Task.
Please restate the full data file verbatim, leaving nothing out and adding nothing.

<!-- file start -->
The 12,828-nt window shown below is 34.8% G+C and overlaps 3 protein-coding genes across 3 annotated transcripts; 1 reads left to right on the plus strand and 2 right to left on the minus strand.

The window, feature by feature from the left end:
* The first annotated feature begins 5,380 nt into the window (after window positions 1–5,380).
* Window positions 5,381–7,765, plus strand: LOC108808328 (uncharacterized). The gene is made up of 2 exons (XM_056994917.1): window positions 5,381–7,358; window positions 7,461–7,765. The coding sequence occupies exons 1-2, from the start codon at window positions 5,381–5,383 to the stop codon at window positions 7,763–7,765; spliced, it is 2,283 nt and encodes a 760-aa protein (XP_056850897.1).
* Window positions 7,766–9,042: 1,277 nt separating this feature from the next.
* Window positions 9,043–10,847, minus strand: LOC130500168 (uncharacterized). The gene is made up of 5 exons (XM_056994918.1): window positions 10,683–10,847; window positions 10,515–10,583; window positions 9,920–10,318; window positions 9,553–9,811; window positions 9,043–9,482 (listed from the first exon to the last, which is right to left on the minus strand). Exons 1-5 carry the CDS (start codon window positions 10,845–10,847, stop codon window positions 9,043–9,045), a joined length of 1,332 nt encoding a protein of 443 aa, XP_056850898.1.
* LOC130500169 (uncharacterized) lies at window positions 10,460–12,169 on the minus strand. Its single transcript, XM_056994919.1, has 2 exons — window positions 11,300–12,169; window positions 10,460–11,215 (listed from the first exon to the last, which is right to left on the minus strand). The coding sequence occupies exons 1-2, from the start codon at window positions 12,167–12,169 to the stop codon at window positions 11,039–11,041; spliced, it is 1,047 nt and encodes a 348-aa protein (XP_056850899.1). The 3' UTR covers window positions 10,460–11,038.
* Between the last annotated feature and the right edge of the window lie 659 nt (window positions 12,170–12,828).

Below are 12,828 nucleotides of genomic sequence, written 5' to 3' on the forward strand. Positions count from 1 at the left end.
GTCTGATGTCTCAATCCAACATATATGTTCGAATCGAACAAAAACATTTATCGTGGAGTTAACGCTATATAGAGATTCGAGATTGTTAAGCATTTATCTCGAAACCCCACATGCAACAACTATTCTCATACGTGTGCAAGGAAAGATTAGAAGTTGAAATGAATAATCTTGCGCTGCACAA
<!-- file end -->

The 12,828-nt window shown below is 34.8% G+C and overlaps 3 protein-coding genes across 3 annotated transcripts; 1 reads left to right on the plus strand and 2 right to left on the minus strand.

The window, feature by feature from the left end:
* The first annotated feature begins 5,380 nt into the window (after window positions 1–5,380).
* Window positions 5,381–7,765, plus strand: LOC108808328 (uncharacterized). The gene is made up of 2 exons (XM_056994917.1): window positions 5,381–7,358; window positions 7,461–7,765. The coding sequence occupies exons 1-2, from the start codon at window positions 5,381–5,383 to the stop codon at window positions 7,763–7,765; spliced, it is 2,283 nt and encodes a 760-aa protein (XP_056850897.1).
* Window positions 7,766–9,042: 1,277 nt separating this feature from the next.
* Window positions 9,043–10,847, minus strand: LOC130500168 (uncharacterized). The gene is made up of 5 exons (XM_056994918.1): window positions 10,683–10,847; window positions 10,515–10,583; window positions 9,920–10,318; window positions 9,553–9,811; window positions 9,043–9,482 (listed from the first exon to the last, which is right to left on the minus strand). Exons 1-5 carry the CDS (start codon window positions 10,845–10,847, stop codon window positions 9,043–9,045), a joined length of 1,332 nt encoding a protein of 443 aa, XP_056850898.1.
* LOC130500169 (uncharacterized) lies at window positions 10,460–12,169 on the minus strand. Its single transcript, XM_056994919.1, has 2 exons — window positions 11,300–12,169; window positions 10,460–11,215 (listed from the first exon to the last, which is right to left on the minus strand). The coding sequence occupies exons 1-2, from the start codon at window positions 12,167–12,169 to the stop codon at window positions 11,039–11,041; spliced, it is 1,047 nt and encodes a 348-aa protein (XP_056850899.1). The 3' UTR covers window positions 10,460–11,038.
* Between the last annotated feature and the right edge of the window lie 659 nt (window positions 12,170–12,828).

Below are 12,828 nucleotides of genomic sequence, written 5' to 3' on the forward strand. Positions count from 1 at the left end.
GTCTGATGTCTCAATCCAACATATATGTTCGAATCGAACAAAAACATTTATCGTGGAGTTAACGCTATATAGAGATTCGAGATTGTTAAGCATTTATCTCGAAACCCCACATGCAACAACTATTCTCATACGTGTGCAAGGAAAGATTAGAAGTTGAAATGAATAATCTTGCGCTGCACAA